Mounting volumes simply enables us to use directories placed outside the container inside the container. This makes it easier to add additional functionality to the container. I mount two volumes.
Both source directories are located in my docker home.

The directory oradata will contain the database files and the directory apex contains the latest Oracle Apex version 18.2 that will be installed in a later step.

Port settings

I like static port mappings so here we go. Using static port mappings will secure that all my port forwarding's are still valid after a restart of the container.

Pressing apply returns us to the General Settings screen. Everything is in place so we can hit the Next button.


The summary page highlights all details of the future container. The flag to run the container immediately after the wizard is finished is set already. I hit apply as everything looks fine.

Starting the container will take some time, because at this point in time the databases will be created and you will not see much progress. However you can switch to the containers page to monitor the progress.


This is the place to see all available containers and there status (high level).
To get more details I highlight the container and hit the Details button.


Did I mention that creating a database will take a hell of time? If you start to get worried you can check two tabs of the container details page.


The log tab will show you the actual log of your container and therefor the progress of the installation. However, sometimes it takes some time as well until the progress in shown in the log (NO PANIC!). It also shows you the initial password set for your DBA schema's. The log will remain at least for some days. In fact I have not seen any log entries disappearing.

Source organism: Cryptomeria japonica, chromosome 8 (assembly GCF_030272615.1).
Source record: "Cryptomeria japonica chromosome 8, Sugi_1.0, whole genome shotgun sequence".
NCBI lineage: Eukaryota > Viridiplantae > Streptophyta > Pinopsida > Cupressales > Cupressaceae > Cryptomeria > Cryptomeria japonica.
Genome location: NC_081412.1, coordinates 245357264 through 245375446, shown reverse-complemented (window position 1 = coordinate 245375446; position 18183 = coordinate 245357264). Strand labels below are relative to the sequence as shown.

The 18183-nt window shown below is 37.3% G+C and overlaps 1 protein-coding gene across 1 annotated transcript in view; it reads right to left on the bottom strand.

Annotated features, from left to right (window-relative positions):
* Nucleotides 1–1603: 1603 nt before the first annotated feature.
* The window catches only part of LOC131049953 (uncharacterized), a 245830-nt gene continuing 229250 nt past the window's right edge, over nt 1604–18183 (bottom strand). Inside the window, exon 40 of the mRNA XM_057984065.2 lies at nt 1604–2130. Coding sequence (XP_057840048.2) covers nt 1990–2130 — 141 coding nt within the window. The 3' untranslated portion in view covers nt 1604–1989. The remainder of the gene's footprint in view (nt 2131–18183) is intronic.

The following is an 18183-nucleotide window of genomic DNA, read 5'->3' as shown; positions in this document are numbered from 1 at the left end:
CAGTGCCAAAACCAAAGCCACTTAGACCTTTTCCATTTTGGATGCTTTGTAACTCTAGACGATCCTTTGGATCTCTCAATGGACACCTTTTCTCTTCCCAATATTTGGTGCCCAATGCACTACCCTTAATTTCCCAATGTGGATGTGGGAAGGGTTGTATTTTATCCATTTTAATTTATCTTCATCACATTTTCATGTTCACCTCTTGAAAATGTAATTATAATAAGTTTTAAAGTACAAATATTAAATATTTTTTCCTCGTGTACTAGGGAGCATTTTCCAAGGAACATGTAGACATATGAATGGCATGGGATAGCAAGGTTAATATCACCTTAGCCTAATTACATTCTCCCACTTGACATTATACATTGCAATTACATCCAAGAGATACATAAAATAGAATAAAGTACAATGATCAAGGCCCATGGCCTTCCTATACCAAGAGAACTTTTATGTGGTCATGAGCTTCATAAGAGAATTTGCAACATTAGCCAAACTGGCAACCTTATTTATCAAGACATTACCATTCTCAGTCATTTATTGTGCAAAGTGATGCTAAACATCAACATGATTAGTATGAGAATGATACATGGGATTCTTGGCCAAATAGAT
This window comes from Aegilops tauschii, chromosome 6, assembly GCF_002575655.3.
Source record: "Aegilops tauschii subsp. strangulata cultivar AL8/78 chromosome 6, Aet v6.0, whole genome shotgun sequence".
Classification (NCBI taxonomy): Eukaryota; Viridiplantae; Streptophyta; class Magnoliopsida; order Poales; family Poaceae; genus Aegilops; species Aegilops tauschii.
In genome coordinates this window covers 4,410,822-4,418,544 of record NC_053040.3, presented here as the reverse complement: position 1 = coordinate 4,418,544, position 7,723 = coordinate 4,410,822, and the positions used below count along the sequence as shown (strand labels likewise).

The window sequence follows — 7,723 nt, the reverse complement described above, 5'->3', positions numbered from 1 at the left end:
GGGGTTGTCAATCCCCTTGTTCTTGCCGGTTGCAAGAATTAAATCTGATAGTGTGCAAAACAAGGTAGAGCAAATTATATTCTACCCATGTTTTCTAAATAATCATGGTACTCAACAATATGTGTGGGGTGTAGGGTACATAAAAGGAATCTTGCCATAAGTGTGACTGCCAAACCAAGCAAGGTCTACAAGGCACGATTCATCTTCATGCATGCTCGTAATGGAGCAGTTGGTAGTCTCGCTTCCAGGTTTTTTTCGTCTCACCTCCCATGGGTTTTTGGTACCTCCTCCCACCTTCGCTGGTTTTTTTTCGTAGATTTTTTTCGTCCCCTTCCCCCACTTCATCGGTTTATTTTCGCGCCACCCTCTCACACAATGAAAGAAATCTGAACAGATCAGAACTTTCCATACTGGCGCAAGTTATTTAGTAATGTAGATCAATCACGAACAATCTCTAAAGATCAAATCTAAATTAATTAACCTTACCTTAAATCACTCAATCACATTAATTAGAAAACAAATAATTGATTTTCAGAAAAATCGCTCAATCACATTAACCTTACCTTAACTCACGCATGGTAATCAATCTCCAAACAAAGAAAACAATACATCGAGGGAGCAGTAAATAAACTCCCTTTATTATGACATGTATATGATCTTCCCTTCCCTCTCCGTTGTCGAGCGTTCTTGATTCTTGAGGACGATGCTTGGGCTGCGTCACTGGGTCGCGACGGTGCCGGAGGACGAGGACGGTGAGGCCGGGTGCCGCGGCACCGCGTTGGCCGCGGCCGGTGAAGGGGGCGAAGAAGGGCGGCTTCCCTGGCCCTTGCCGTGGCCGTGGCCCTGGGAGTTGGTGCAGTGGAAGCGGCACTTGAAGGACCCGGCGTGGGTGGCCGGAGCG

The process tab shows the actual processes running in your container. So everything is fine as long as figures are changing here, even if there is no progress in the log (NO PANIC!).


Okay, there is a terminal tab. But I don't use it. You can give it a try and you will find out, why I prefer to use putty instead.

The run command

In case you still want to use the cmd or in case you don't use this on a synology.

docker run --name oracle-18c-database -v /volume4/docker/apex:/opt/oracle/apex:rw -v /volume4/docker/oradata:/opt/oracle/oradata:rw -p 31521:1521/tcp -p 35500:5500/tcp -p 38080:8080/tcp oracle/database:18.3.0-ee
SQL Connection via an Encrypted SSH Tunnel - 04-Oct-2018 07:50 - Insum Solutions

sqlnet over ssh Insum


I recently did multiple upgrades on my Mac: the O/S to High Sierra, SQL Developer to 18.1, and then the JDK to bring it up to a level that SQL Dev requires. Naturally, I updated to the latest JDK, which is higher than SQL Dev 18.1 supports, but hey, why not?

Any time you change more than one thing, troubleshooting becomes complicated. This was no exception. The challenge started when I realized that by “upgrading” SQL Developer on my Mac, I actually overwrote the previous install, thereby deleting all of my connections and preferences. Sadly, this isn’t the first time I’ve done this. I don’t do a SQL Dev upgrade that often, so I forgot that it would overwrite everything. Sigh.

SSH Tunnel Connections

After increasing the SQL Dev font size (my eyes aren’t what they used to be) I endeavored to recreate my connections. All went well until I tried to set up the connections that require an SSH tunnel. This is a great feature. It allows you to encrypt SQL*Net (or any other kind of traffic) between your laptop and database (or other) server. I’ll spare you most of the trials I attempted working through the different upgrades and provide the spoiler: it was operator error. I didn’t set up my SSH tunnel in SQL Developer correctly.

I worked out how to do it years ago (using SSH without the assistance of SQL Developer). Worked it out again 18 months ago using SQL Developer. And worked it out again yesterday. Each time I went through the same issues and errors. Like I said, when you don’t do something frequently, you forget the details. This time, though, I’m blogging about it, including the error message, so that next year when I Google the error message, I’ll find my own blog post. It’s embarrassing how often that happens. Alas, it’s not just my eyes that are getting old.